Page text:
“I realize that some people who ‘play for fun’ and currently form the majority of players have expressed reservations about these new trends, and that’s understandable. However, I think there will be a number of people whose motivation will be to “play to contribute”, that is, to help make the game more exciting.

If you start to see ‘play for fun’ as optional in your game with the goal of making it an income generator for both you and (to a lesser extent) the gamer, things will not turn out that way. you think so. .

NFTs would allow items to be used in multiple games through consistent player ownership – This is one of those “has anyone here already seen a video game before? moments. The logistics of trying to create items that could be used in entirely different games are not logistically possible from a distance apart from a vision of the Metaverse in fifty years that does not and will not exist for eons. . I imagine it would be hard enough to transfer items even within the same editor (i.e. Ghost Recon Breakpoint items to Far Cry) and forget anything bigger than that, like picking up Destiny armor sets in Fortnite or Call of Duty loadouts in Battlefield. It is completely absurd. Literally far from a reality. This is the flying car pitch of the NFTs.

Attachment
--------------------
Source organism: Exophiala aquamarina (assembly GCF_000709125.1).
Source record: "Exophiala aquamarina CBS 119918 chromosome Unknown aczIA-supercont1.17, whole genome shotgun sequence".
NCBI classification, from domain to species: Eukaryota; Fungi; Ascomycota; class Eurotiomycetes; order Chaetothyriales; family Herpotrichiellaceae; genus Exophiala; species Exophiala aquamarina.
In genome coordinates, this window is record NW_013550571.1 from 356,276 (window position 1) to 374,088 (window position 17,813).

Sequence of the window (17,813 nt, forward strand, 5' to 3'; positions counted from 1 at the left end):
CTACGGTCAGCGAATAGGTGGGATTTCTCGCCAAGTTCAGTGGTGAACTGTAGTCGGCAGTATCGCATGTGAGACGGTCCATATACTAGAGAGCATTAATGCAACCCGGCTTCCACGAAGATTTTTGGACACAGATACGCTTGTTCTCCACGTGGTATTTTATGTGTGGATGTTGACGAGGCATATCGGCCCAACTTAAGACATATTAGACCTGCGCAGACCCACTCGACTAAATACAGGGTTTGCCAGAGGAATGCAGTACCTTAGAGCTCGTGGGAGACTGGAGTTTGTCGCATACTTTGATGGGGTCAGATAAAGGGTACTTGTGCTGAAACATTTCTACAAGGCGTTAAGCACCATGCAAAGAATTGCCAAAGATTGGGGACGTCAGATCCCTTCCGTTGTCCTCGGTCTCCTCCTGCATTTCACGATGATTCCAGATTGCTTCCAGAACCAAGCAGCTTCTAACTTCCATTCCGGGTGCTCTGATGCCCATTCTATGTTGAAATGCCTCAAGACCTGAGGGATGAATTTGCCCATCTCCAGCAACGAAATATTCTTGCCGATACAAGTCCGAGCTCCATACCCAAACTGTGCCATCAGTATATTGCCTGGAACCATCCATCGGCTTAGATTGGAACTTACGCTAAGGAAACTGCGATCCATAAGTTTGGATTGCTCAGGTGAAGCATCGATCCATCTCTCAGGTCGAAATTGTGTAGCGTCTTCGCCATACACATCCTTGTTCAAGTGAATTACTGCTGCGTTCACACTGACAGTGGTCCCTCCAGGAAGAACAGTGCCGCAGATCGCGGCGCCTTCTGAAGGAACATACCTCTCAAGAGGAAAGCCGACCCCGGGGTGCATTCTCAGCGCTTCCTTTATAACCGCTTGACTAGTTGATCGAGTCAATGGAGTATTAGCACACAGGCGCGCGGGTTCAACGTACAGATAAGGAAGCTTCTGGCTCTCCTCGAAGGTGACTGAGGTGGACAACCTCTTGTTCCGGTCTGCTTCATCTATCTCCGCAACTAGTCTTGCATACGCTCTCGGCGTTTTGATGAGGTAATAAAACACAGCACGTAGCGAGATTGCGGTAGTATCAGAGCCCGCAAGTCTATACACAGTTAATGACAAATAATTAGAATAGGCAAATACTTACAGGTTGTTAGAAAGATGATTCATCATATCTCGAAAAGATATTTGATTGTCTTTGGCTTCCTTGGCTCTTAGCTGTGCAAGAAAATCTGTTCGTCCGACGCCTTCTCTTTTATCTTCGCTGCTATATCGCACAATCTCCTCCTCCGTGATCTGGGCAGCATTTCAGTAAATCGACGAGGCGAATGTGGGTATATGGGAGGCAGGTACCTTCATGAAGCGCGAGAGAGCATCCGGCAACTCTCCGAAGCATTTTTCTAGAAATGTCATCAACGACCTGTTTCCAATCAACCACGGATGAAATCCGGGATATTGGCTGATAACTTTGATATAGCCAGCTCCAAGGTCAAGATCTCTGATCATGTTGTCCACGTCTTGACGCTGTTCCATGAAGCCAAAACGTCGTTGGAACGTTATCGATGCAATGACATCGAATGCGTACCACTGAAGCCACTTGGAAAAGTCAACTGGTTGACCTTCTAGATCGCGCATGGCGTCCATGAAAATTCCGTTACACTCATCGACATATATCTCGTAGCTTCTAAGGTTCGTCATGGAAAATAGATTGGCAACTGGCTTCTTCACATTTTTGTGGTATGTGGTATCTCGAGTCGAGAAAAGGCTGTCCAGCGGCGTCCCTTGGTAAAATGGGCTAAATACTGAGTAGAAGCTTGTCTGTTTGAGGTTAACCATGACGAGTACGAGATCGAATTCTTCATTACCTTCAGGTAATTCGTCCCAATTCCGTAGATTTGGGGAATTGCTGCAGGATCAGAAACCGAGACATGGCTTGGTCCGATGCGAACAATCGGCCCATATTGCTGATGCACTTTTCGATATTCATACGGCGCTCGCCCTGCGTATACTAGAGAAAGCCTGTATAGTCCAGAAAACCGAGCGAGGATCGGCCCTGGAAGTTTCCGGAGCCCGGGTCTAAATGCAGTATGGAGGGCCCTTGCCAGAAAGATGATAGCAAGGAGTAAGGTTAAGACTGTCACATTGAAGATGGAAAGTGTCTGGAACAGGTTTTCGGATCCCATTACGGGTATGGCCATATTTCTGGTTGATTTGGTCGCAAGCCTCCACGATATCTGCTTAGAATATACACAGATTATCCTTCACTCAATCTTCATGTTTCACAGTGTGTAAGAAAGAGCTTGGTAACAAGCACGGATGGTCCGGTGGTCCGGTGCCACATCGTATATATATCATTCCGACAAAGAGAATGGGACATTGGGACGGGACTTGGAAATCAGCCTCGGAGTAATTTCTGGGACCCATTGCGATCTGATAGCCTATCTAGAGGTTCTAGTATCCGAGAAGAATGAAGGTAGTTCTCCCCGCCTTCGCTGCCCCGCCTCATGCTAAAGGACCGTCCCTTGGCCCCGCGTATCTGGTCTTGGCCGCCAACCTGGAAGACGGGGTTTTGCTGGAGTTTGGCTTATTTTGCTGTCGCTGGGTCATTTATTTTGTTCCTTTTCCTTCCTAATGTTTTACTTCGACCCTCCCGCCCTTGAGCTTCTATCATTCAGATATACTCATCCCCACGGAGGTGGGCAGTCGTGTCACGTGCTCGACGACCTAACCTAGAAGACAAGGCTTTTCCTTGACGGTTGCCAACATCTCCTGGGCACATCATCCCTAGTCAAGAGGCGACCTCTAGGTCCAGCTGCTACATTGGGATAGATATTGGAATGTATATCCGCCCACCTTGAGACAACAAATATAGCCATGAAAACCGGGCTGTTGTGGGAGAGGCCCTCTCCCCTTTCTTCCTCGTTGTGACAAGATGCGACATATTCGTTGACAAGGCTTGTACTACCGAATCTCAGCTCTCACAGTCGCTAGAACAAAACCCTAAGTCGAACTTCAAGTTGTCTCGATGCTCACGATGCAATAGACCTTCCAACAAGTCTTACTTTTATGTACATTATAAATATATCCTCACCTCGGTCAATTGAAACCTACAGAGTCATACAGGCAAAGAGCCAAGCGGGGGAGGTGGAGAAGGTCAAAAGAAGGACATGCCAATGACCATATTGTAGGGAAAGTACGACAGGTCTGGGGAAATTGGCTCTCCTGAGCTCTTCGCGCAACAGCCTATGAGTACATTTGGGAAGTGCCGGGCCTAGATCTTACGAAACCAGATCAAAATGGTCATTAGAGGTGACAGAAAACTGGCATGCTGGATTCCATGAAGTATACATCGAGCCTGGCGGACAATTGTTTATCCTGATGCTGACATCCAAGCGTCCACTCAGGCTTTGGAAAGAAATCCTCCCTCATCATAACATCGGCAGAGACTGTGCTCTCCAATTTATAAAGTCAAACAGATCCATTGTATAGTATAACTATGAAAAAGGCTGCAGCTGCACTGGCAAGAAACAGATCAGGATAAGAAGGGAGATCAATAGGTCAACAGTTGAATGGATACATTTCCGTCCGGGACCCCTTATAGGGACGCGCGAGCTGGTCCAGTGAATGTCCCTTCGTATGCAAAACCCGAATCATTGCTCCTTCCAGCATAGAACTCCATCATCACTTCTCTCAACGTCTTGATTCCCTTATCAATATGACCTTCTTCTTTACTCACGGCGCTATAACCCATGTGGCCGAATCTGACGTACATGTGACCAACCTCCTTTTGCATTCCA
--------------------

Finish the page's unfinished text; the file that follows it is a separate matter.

NOTFTs make players feel secure about actually owning their digital items – If there’s one thing I certainly don’t associate with NFTs right now, it’s security, given that every couple of days there’s a story trending in my timeline about someone’s hacked wallet. ‘one and loses access to his precious monkey photos, necessitating the freezing of sales and asset recovery to be rectified. And in twenty years of playing and building inventories, I never felt my digital items were in danger of being stolen outside of… someone hacking into your account or somehow ripping you off. ‘another in the game, which, again, is constantly happening in the NFT. space too. I have occasionally lost items due to technical issues, but restoring gear / loot / inventory is a common practice in these situations.